The outstanding How To Grow A Woman From The Ground appeared in 2006. It is one of Chris’s finest records. Featuring the musicians who would become Punch Brothers, it was spawned after a night of “too much wine, steak and commiserating about our failed relationships”. It’s credited as a Chris solo album but it’s really a Punch Brothers album. While the title track (written by Tom Brosseau) and If The Sea Was Whiskey would probably make this list on any other day, Thile’s own compositions, particularly Stay Away, also suggest themselves for inclusion. But I’m going with the Gillian Welch/David Rawlings Wayside (Back In Time), which shows their newgrass chops, and really sounds like a Sam Bush track (in a good way).

A collaboration album with Michael Daves, Sleep With One Eye Open, was excellent, but I only have 10 spots, so listen to it and forgive me for not choosing something from it. The same will go for the excellent team ups with Edgar Meyer and Brad Mehldau. Their omission is purely numerical not personal.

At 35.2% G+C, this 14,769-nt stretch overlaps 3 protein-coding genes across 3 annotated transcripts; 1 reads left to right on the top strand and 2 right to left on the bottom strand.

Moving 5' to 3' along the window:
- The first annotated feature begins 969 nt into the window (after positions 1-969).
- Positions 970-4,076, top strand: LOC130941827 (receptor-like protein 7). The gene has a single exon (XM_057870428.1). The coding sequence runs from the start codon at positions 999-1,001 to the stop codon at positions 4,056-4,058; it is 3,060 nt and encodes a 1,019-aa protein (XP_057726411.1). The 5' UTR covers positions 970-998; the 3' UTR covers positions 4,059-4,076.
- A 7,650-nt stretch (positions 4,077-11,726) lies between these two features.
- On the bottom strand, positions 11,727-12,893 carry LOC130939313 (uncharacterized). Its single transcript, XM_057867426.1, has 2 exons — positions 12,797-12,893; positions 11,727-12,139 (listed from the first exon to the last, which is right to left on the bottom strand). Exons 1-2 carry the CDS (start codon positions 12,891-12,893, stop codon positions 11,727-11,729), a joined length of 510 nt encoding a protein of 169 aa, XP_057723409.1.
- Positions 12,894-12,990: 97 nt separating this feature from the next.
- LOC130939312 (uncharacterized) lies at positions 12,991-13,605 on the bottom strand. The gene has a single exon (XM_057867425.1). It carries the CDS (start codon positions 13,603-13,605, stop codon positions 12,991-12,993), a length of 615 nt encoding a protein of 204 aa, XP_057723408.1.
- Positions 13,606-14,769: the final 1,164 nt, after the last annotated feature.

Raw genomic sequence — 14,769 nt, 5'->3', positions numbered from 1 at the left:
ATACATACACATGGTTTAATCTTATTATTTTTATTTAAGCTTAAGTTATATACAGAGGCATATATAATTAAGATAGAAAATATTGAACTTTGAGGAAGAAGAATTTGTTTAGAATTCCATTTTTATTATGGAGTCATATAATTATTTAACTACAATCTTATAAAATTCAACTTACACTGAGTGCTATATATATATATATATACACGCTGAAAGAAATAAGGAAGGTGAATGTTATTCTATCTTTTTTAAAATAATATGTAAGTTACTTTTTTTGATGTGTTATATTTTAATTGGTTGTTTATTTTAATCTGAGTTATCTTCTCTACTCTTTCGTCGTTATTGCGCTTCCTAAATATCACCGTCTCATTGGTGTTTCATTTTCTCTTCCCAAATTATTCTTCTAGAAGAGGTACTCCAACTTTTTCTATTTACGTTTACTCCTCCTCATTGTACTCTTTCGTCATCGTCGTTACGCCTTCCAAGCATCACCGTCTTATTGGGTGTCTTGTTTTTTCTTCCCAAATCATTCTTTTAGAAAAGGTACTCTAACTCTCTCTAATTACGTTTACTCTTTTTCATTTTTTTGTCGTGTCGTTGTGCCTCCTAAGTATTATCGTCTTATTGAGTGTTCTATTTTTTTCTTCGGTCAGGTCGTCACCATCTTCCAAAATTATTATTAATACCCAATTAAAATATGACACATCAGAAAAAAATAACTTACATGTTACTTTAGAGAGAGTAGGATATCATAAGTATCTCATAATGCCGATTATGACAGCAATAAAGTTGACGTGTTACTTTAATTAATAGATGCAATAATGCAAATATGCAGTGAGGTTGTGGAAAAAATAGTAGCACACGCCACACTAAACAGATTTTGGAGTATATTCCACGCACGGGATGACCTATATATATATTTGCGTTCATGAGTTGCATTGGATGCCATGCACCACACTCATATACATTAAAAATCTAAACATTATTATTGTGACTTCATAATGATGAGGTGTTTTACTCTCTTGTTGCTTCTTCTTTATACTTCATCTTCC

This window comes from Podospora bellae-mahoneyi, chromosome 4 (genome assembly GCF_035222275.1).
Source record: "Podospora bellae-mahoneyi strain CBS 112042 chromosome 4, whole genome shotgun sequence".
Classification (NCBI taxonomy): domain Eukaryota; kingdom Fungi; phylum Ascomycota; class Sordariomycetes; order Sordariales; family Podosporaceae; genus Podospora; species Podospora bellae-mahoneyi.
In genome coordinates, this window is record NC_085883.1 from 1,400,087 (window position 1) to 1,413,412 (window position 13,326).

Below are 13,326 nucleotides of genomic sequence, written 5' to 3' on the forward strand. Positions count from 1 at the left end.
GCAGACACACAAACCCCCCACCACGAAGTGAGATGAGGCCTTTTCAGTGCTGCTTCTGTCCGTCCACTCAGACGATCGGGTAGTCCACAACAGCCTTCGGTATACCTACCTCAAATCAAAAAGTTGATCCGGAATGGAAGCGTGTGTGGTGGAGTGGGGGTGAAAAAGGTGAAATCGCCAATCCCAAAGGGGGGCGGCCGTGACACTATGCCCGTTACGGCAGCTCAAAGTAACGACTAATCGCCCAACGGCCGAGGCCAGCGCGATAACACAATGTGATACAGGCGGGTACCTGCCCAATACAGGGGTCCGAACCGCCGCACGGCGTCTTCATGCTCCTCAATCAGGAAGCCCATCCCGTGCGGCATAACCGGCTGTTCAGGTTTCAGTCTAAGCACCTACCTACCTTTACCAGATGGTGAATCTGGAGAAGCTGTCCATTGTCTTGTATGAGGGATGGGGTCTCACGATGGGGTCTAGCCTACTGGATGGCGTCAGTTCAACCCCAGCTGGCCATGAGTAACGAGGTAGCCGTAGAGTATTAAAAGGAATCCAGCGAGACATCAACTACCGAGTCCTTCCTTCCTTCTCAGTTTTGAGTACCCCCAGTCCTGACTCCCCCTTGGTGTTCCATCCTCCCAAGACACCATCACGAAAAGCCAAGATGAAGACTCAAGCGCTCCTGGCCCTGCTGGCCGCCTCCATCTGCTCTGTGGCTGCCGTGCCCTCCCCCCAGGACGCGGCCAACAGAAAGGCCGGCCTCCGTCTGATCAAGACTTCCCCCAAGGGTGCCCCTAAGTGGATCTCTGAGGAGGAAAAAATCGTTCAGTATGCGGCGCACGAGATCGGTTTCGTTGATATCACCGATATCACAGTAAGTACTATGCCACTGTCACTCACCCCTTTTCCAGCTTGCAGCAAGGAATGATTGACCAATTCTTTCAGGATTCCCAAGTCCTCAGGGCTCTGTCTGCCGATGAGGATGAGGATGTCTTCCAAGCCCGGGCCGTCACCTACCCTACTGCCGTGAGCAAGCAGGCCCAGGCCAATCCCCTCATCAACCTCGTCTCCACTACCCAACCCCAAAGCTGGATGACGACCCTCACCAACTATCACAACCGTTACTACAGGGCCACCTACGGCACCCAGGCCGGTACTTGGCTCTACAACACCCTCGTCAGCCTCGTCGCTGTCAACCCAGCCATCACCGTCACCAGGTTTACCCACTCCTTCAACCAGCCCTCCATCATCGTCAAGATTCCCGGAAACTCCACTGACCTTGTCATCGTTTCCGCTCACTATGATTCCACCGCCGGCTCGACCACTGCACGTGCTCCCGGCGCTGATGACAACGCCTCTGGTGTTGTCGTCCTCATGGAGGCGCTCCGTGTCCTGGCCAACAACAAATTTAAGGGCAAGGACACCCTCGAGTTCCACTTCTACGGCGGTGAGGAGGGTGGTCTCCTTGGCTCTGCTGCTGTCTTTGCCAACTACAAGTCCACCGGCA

Punch Brothers forms in 2008 and goes on to great success. Chris does somewhat continue his solo career with the next few albums focussing on classical music. In fact, he becomes one of the foremost Bach interpreters in the modern age. His work with Yo-Yo Ma (probably the best modern Bach interpreter) is superb. The project was called Goat Rodeo and featured Stuart Duncan and Edgar Meyer and Aoife O’Donovan. A goat rodeo is a chaotic event where everything has to go right for it to work. For the song, I have to go with 13:8 – not a reference to the time signature, but to the Epistle to the Hebrews. The story, according to Meyer, is that whenever a certain airline pilot was handed his meal by the stewardess, he’d say “Hebrews 13:8” to her. She finally looked it up and it read “Jesus Christ: the same yesterday and today and forever”. This piece is not “the same” as anything else. And the whole album is astounding.